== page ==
CALL FOR PAPERS (DEADLINE: 15 JANUARY 2016)
Migration and Marriage in Asia, 26-27 July 2016
Most migration is motivated by better economic opportunities in the receiving communities. However, migrants’ marriage behaviors, as one major life course event, are greatly reshaped by their migration experience as migration often occurs at a relatively early life stage and lasts for an extended periods of time. In this international conference, we aim to examine the relationship between migration and marriage in Asia.
Asia has witnessed tremendous increase and change in migration experiences. The changing distribution of migrants’ skill qualifications have led to more heterogeneous motivations for migration and more dynamic assimilation processes. Compared to the previously dominant groups of low- or semi-skilled migrants, the increasing high-skilled migrants are more likely to have longer durations of migration and often have smoother and more active interactions with local residents in the receiving communities. They tend to seek new lifestyles beyond economic improvement, which include finding a spouse in the receiving communities and potentially settle permanently in the receiving community. Therefore, compared to their low- or semi-skilled counterparts, the high-skilled migrants may not only be more likely to thrive economically, but also be better assimilated into the receiving communities.
Moreover, migration often occurs at a relatively early life stage and lasts for an extended periods of time. Therefore, family formation behaviors, as one of the major markers of transitioning into adulthood, deeply relate to one’s emotional satisfaction, taste preference, lifestyle options, as well as their socioeconomic prospects. Currently, relevant studies on the migration-marriage link had mostly been on western countries, while the migration-active Asia had not received sufficient attention.
Migrants across Asian countries face different institutional, policy, and cultural contexts that shape their marriage behavior. For example, in Singapore, cross-national marriages and inter-ethnic marriages are of significant interest; in China, how the Hukou system influences internal migrants’ family formation behavior is uniquely important there; in India, how changes in the occupational distribution of the international migrants influence the marital choices are being intensely discussed; in Malaysia, diverse countries of origin of the migrants creates potential sources of tension and challenge for young adults in the marriage markets. In this conference, we are interested in examining how the experience of migration has influenced individuals’ family formation behaviors under diverse policy and cultural contexts across Asia. We also seek to further our understanding on the mechanisms and issues that have been underlying the migration-marriage link. These include changes in economic well-being, cultural adaptation, and identity issues vis-à-vis marriages, and policies pertinent to cross-cultural marriages.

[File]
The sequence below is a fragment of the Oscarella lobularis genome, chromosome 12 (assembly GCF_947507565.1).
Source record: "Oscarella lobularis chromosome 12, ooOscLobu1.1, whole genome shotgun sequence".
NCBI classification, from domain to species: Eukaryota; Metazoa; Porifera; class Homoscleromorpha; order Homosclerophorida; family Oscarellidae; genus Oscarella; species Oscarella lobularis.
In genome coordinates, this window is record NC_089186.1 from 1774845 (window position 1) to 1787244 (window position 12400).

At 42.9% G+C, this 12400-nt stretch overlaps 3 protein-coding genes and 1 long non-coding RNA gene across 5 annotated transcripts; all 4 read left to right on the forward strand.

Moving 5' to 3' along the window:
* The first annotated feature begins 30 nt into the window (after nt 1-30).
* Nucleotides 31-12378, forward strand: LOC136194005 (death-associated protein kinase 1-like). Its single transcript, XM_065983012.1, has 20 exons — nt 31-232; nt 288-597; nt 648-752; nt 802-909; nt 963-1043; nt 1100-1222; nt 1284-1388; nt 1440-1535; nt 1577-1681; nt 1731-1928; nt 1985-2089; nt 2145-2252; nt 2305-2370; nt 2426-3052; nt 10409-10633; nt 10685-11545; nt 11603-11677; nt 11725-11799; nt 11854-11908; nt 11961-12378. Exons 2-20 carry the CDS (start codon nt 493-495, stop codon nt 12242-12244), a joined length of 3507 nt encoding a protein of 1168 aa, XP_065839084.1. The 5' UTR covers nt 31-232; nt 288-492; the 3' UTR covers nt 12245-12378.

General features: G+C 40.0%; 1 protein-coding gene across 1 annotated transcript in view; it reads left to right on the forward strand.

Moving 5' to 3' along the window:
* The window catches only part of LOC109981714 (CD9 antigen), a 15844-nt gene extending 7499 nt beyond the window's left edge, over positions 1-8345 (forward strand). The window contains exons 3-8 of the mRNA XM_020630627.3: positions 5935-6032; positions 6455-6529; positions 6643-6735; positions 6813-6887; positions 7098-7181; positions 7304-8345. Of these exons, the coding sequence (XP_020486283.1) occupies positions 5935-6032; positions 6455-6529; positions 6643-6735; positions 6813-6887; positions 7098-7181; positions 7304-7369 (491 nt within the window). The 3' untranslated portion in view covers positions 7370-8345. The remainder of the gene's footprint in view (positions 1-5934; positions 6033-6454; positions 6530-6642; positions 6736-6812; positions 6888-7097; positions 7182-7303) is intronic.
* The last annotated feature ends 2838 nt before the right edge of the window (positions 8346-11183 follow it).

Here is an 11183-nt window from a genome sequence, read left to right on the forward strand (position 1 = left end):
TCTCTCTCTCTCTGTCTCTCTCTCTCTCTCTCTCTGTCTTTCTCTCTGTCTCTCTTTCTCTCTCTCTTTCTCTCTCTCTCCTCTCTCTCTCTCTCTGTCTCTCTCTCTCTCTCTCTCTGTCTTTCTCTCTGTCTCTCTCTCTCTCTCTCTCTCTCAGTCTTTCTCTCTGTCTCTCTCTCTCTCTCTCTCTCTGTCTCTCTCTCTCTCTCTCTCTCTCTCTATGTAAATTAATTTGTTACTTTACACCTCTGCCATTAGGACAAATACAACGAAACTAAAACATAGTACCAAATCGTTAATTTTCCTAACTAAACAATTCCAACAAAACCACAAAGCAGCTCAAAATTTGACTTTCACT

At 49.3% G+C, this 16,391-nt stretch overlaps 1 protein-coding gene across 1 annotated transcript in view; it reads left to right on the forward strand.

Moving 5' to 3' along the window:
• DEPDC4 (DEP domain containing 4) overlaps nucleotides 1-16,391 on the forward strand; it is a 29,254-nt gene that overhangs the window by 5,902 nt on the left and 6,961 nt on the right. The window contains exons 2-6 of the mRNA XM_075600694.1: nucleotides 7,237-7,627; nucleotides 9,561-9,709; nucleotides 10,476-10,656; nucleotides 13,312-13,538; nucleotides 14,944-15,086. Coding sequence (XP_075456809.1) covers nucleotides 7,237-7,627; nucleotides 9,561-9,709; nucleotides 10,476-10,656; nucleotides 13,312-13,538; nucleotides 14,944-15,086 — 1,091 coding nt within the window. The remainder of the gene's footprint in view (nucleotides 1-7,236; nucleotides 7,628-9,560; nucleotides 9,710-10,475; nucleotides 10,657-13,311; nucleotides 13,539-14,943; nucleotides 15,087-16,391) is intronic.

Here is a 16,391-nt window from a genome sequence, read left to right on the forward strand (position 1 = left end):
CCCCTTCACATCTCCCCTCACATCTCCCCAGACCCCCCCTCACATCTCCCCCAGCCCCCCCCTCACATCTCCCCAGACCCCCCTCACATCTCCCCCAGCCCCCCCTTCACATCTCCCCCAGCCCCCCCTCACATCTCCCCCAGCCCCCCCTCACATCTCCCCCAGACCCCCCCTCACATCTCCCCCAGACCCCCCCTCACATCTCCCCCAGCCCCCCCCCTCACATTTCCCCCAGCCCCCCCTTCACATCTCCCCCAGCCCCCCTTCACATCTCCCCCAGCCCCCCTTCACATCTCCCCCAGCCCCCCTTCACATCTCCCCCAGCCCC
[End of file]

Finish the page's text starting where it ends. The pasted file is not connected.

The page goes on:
Theoretically informed empirical studies, especially those with cross-national and cross-temporal comparisons are welcome. Participants are invited to address the following themes in the conference:
- Overall trends based on nationally representative data in migrants’ marriage rates, age at marriage, intermarriage (across region, family SES, ethnicity, and the rural/urban divide), and divorce rates;
- Migrants’ attitudes toward marriage, family, and gender relations;
- Relationship between migration and marriage timing, patterns of assortative mating, cross-cultural marriages, marital quality, marital dissolution, and potential mediating mechanisms;
- How these relationships vary by migrants’ socioeconomic status, ethnicity, and gender;
- Policy considerations: how policies pertinent to cross-cultural marriages implicate on marriage patterns and family dynamics after marriage – including policies on fertility, education, elderly and child care, welfare, and migration;
- Conceptual and methodological challenges: data source, measurement and definitions.
SUBMISSION OF PROPOSALS
Paper proposals should include a title, an abstract (300 words maximum) and a brief personal biography of 150 words for submission by 15 January 2016. Please send all proposals in MS word document format to Ms Valerie Yeo at email@example.com.
Successful applicants will be notified by 15 February 2016 and will be required to send in a completed draft paper (5,000 to 8,000 words) by 4 July 2016. Based on the quality of proposals and availability of funds, partial or full funding will be granted to successful applicants. Participants are therefore encouraged to seek fund for travel from their home institutions. Full funding covers air travel to Singapore by the most economical means, plus board and lodging for the duration of the conference.
Venue Asia Research Institute, National University of Singapore
469A Tower Block, Level 10, Bukit Timah Road, Singapore 259770
Dr Zheng MU
Asia Research Institute, and Centre for Family and Population Research
National University of Singapore
Prof Wei-Jun Jean YEUNG
Asia Research Institute, Centre for Family and Population Research, and the Department of Sociology
National University of Singapore